Bolton Wanderers appear to have become the latest victims of a far too-common malady now inherent in the modern game. A statement made on their official website by chairmen, Ken Anderson, has outlined that the club are entering administration, which could see them deducted 12 points. This news will be devastating to their supporters, who have been forced to endure immense uncertainty since the club’s relegation from the Premier League at the end of the 2011-12 season.
Survival is the aim
It will also be a major blow to manager Phil Parkinson, who has done an excellent job since becoming Bolton manager in 2016, securing promotion from League 1 and then keeping them up under financial constraints last season. The Trotters had made a promising start to the campaign, winning at West Brom on the opening day and losing just once so far, leaving them in eighth place heading into the first international break of the season.
However, this news could see them fall back down to the wrong end of the Championship table, with a 12-points-deduction leaving them forced to play catch up for the rest of the campaign. They have shown, though, that they have enough quality in the squad to avoid relegation this season, even if they are deducted points. That said, the increasing financial pressures may cause the club to have to sell off key players in January, which could leave them vulnerable to the drop. The main aim for the club now should be to survive beyond the season, whatever league they happen to be playing in.
Bolton’s memorable decade
It’s disappointing to see a club that for decade added so much in the way of entertainment to the Premier League, struggling so much. For most of their time in the top flight they looked to do more than merely survive, which has become an ever-growing trend amongst sides outside of the Premier League’s top six in recent seasons.
Under Sam Allardyce, who managed Bolton from 1999 to 2007 and led them to promotion via the playoffs in 2001, the club flourished in the top flight. They signed the likes of Jay Jay Okocha, Youri Djorkaeff, Fernando Hierro, Ivan Campo and Nicolas Anelka, to name just a few, giving them the platform to show their quality in the Premier League.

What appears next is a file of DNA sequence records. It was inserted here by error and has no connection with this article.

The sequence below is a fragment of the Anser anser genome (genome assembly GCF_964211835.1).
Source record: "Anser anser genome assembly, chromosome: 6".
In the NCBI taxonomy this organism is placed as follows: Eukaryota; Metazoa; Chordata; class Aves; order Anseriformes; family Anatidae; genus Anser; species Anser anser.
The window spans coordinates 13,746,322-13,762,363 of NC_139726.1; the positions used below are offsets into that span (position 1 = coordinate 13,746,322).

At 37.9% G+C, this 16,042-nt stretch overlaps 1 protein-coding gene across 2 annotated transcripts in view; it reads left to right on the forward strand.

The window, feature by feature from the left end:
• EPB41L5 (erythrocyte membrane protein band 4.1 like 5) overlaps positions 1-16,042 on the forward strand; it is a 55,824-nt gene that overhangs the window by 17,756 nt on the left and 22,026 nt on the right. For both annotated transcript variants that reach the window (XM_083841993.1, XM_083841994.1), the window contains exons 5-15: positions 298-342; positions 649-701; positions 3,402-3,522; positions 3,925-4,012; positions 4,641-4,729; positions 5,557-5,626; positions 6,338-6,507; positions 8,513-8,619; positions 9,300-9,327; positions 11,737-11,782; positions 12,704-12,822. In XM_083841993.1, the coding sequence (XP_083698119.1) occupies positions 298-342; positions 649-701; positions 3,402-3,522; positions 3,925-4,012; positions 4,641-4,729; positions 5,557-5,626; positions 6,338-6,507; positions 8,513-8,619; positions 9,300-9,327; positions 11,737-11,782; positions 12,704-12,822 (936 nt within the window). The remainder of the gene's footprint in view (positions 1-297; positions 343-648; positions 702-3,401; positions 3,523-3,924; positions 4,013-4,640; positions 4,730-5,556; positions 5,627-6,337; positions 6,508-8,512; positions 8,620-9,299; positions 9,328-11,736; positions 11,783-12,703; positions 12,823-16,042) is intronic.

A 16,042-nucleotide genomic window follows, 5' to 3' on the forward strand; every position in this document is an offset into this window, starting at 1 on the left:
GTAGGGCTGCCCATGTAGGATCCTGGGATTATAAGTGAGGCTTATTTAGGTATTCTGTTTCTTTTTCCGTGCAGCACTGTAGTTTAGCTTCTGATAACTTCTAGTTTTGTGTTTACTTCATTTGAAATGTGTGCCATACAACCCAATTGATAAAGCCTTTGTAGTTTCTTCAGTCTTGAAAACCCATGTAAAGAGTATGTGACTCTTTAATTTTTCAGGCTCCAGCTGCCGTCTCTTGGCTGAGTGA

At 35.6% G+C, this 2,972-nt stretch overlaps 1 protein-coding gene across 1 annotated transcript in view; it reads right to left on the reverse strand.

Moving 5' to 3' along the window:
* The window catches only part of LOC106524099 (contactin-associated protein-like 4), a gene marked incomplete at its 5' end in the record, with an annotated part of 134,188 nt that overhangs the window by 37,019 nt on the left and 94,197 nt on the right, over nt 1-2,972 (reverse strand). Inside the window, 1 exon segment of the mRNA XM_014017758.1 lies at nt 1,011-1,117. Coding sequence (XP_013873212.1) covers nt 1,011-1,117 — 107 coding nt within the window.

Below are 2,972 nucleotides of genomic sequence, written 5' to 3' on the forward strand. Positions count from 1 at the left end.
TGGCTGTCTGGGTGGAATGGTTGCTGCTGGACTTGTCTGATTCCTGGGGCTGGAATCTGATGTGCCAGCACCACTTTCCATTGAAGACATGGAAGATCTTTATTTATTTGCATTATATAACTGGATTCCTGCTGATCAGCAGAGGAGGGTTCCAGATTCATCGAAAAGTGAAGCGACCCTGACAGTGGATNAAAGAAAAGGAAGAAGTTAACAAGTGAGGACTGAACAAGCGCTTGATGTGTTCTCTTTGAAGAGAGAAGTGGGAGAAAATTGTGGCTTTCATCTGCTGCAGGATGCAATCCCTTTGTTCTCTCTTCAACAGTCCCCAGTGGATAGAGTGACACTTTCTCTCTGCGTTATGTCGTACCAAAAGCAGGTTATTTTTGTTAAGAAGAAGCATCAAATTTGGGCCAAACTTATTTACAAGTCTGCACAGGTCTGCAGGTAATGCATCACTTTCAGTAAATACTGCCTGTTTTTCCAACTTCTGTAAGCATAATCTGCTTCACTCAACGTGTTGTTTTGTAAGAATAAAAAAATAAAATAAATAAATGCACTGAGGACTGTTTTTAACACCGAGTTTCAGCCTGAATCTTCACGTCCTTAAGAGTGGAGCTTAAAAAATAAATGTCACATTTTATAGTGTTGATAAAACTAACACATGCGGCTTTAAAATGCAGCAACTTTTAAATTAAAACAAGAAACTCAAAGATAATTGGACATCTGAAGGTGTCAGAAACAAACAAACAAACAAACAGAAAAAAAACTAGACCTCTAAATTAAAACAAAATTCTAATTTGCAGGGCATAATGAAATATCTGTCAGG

Those exciting editions added to a core of experienced British players, such as Kevin Davies, Kevin Nolan and Gary Speed, enabled Bolton to challenge in the top half of the Premier League. They reached the League Cup final in 2004, where they were narrowly beaten 2-1 by Steve McClaren’s Middlesbrough, which saw them qualify for the UEFA Cup.
In the 2005-06 UEFA Cup, they reached the Last 32, where they were knocked out by Marseille. The following year they finished seventh in the Premier League, qualifying for the UEFA Cup again for the 2007-08 season. The Trotters reached the Last 16 this time, before being knocked out by Sporting Lisbon. They managed to hold Bayern Munich to a 2-2 draw away from home in the Group Stage, before knocking out Atletico Madrid in the Round of 32.
Allardyce departed the club at the end of the 2006-07 season and Bolton began to find life more difficult in the Premier League in the following seasons. First Sammy Lee and then Gary Megson were sacked with the club struggling down the bottom end of the table. Owen Coyle arrived from Lancashire neighbors Burnley during the 2009-10 season. Despite a promising start to his reign that saw their form improve and them reach the FA Cup semi-finals in 2011, they were eventually relegated after a disastrous 2011-12 season.
Plenty of warning signs
There have been plenty of warning signs over the club’s financial struggles since their relegation from the Premier League. After a couple of seasons of pushing for a place in the play-offs, propped up by the support of parachute payments, the club began to struggle financially throughout a turbulent 2015-16 season, which saw them sack manager Neil Lennon and then get relegated to League 1, finishing bottom of the table.
Relegation to England’s third tier caused ever deeper financial pressures on the club. Player’s and staff’s wages weren’t paid at various points throughout the 2016-17 season and they were issued with a winding up petition for the second time in less than a year in July 2017. They eventually appeared to settle their financial problems and with promotion back to the Championship looked to have avoided any further damage.
However, despite staying up last season there were signs during pre-season that things were still not right, with players going on strike over unpaid wages. That seems to have foreshadowed the latest news of them entering administration, and leaves the club’s future in major doubt moving forward.